Being a romance tale, the horse had a pretty dramatic story. Because Lü Bu was reckless and pretty far from loyal, many people thought he didn’t deserve such an amazing horse. So in the classic novel, the Red Hare was given to Guan Yu (another famous military general and the ideal incarnation of loyalty and righteousness in Chinese culture) after Lü Bu was defeated and died. Then, the Red Hare spent the remainder of its life in the battlefield in company with Guan. After Guan finally died in the battle in Maicheng, it was captured and presented to Sun Quan, the lord of the state of Wu, but then it starved itself to death, which was cited as proof of its loyalty to Guan.
Dilu Horse 的卢
Dilu belonged to Liu Bei, the lord of the state of Shu. When Liu Bei first got this horse from Liu Biao, others told him that there was a tear notch under its eyes with white spots on its forehead, which was a sign that it would obstruct its owner. But Liu Bei didn’t mind and continued to ride the horse.
On one occasion, Liu Bei’s enemy set a trap at a grand banquet. When Liu Bei sensed subterfuge, he escaped on Dilu. Liu Bei was chased by the enemy to Tan Stream. He attempted to ride across the stream, but Dilu fell forward in the water. Liu Bei whipped the horse and exclaimed, “Dilu! Dilu! Today you obstruct me!” Dilu suddenly rose above the surface and leapt across the stream to the opposite bank, leaving the enemies behind and saving Liu Bei. Though Dilu was not as legendary as Red Hare Horse, it still processed a certain place in people’s heart for coming through for Liu Bei at his time of need.
Shadow-runner and Yellow-hoof Thunder 绝影和爪黄飞电
The other two famous horses were Shadow-Runner and Yellow-Hoof Thunder, both steeds of Cao Cao, the head of the state of Wei. Shadow-Runner gained its name because it ran extremely fast, people said even its own shadow couldn’t catch it. In a battle against Zhang Xiu, Cao was trapped. Shadow-Runner carried him, bolting from enemies who were drawing tight around him. The horse was shot with three arrows but still kept running, and finally saved Cao. But it didn’t survive that battle.
Yellow-Hoof Thunder had a beautiful appearance, with all its body pure white and only the four hoofs being a shade described as yellow. Because of its handsome figure and special aristocratic charm, Cao usually rode it when he returned with a victory after a battle.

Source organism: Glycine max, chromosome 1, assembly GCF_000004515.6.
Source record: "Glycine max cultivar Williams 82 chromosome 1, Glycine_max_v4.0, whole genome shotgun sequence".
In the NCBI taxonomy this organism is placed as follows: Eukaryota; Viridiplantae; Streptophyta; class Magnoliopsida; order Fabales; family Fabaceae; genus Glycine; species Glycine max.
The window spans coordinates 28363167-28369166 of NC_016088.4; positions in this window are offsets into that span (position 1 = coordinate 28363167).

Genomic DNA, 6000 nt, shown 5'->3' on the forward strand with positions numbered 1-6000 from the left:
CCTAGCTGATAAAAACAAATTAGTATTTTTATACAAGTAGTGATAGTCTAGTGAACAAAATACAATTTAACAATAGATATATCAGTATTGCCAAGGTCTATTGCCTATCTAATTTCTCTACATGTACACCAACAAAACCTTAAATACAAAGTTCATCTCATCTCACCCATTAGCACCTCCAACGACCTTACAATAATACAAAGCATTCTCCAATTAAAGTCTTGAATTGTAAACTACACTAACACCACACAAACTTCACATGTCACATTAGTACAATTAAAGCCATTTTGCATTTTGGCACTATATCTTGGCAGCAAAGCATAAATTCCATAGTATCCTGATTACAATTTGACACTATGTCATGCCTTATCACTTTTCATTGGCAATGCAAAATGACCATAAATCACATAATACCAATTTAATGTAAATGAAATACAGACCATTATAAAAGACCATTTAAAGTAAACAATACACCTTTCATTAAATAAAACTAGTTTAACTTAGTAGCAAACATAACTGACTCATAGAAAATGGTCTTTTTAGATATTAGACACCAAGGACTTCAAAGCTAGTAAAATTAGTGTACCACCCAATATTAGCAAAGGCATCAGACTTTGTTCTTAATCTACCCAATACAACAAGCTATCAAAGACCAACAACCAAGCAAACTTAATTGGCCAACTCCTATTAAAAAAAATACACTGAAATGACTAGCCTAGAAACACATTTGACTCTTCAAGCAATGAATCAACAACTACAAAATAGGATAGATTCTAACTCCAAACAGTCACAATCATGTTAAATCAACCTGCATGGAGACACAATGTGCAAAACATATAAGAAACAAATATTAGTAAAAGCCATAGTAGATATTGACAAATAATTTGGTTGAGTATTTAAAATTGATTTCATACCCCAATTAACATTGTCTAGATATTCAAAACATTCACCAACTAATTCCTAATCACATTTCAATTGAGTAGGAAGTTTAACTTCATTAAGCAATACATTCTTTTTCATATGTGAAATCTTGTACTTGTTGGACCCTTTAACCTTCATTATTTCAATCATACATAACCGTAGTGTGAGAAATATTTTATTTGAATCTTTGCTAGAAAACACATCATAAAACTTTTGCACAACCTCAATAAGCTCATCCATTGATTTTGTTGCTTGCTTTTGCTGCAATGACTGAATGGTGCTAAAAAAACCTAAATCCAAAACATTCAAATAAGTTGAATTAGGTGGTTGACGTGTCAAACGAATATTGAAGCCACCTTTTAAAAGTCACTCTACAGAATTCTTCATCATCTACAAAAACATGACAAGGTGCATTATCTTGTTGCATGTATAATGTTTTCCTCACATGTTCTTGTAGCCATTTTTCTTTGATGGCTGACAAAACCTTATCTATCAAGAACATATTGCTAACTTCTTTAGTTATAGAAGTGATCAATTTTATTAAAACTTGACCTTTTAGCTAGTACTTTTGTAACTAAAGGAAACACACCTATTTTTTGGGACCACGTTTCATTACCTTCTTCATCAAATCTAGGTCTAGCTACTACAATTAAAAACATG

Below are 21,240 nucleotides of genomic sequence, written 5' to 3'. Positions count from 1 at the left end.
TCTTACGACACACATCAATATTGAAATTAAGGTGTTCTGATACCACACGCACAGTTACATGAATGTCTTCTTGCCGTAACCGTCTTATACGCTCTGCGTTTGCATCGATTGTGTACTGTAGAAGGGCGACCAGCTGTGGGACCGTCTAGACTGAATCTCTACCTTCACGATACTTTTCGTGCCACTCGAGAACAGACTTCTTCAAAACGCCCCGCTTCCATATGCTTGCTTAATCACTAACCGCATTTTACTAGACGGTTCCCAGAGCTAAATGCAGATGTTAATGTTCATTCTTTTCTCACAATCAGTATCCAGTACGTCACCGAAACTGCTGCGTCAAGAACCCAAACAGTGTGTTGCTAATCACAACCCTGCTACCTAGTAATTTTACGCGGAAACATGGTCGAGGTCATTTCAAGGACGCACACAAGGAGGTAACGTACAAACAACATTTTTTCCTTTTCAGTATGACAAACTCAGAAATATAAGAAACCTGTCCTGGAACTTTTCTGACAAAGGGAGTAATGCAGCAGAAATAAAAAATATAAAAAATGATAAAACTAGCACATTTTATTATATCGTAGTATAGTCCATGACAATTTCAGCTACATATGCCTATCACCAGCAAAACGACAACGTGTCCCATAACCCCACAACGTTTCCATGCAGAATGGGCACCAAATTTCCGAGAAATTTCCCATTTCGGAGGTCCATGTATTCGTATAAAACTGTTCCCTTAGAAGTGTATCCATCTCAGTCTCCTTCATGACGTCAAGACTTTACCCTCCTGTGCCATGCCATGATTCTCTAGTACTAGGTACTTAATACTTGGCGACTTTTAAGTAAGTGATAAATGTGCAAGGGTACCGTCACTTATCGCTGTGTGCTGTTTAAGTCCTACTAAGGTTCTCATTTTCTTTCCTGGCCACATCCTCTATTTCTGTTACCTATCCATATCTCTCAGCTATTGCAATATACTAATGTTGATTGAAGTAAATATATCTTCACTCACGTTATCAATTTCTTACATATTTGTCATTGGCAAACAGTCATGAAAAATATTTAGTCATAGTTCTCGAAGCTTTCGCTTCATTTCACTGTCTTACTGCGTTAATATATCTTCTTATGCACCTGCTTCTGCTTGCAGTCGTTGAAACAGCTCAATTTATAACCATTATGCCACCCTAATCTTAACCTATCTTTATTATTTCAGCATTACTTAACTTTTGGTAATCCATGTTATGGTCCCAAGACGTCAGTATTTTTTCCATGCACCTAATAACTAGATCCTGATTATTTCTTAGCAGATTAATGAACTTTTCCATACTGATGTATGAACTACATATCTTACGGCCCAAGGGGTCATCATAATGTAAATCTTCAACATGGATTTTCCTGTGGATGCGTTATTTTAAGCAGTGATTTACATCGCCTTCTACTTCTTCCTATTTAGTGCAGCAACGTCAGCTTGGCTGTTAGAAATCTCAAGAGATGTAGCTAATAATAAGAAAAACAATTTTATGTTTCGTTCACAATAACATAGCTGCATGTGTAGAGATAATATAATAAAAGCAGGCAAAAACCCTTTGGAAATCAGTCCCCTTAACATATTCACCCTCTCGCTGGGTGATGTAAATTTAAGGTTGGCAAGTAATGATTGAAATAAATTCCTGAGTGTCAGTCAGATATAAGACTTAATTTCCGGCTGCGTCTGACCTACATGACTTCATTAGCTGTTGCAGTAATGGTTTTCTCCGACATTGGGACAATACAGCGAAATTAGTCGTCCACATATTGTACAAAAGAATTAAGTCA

The Six Horses in the Zhao Mausoleum 昭陵六骏
Li Shimin (598-649), the Emperor Taizong of the Tang Dynasty, also deeply loved horses. During his early life, in the military, there were six war horses serving him in his six milestone battles. All the six war horses made huge contributions to Li’s victories and carried severe wounds. In honor of these horses, Li built six sculptures for them, located in his mausoleum in Shaanxi Province.
The six sculptures were collectively called “Six Horses in the Zhao Mausoleum (昭陵六骏)”. Each of them has a distinctive gesture, recording their brave image in the battlefield. The sculptures are regarded as ancient Chinese art treasures. But they were broken by smugglers in 1914 and two of them were shipped out. Now four of the stoneworks are exhibited in the Stele Forest museum of Xi’an, and two are in the Penn Museum at the University of Pennsylvania, USA.
To some extent, in the eyes of Chinese people, horses are more than mere animals. They are also the most common metaphor for talented people. Horses were often mentioned in conjunction with a man named “Bole”. Bole, who lived in the Spring and Autumn period (770-476B.C.), was so famous for his ability to judge horses, that his name essentially became a metaphor for a good judge of horses, or even more.
When Chinese people say Bole, chances are that they are referring to a good judge of talents. In the Tang Dynasty, Han Yu, a famous essayist and poet, voiced a famous line in his article, reading “千里马常有，而伯乐不常有 (It is easy to find a swift horse, but it is hard to meet a Bole)”, stating that people with unrecognized talents usually expect someone can detect and value them.
Successful people always express their gratitude to the person who first find and recognizes their talent. In China, you will probably hear people say “Thank my boss! He is my Bole!”
Potentially a smart move, as it also indicates that this successful person is a pretty swift horse.
Cover image from Pexels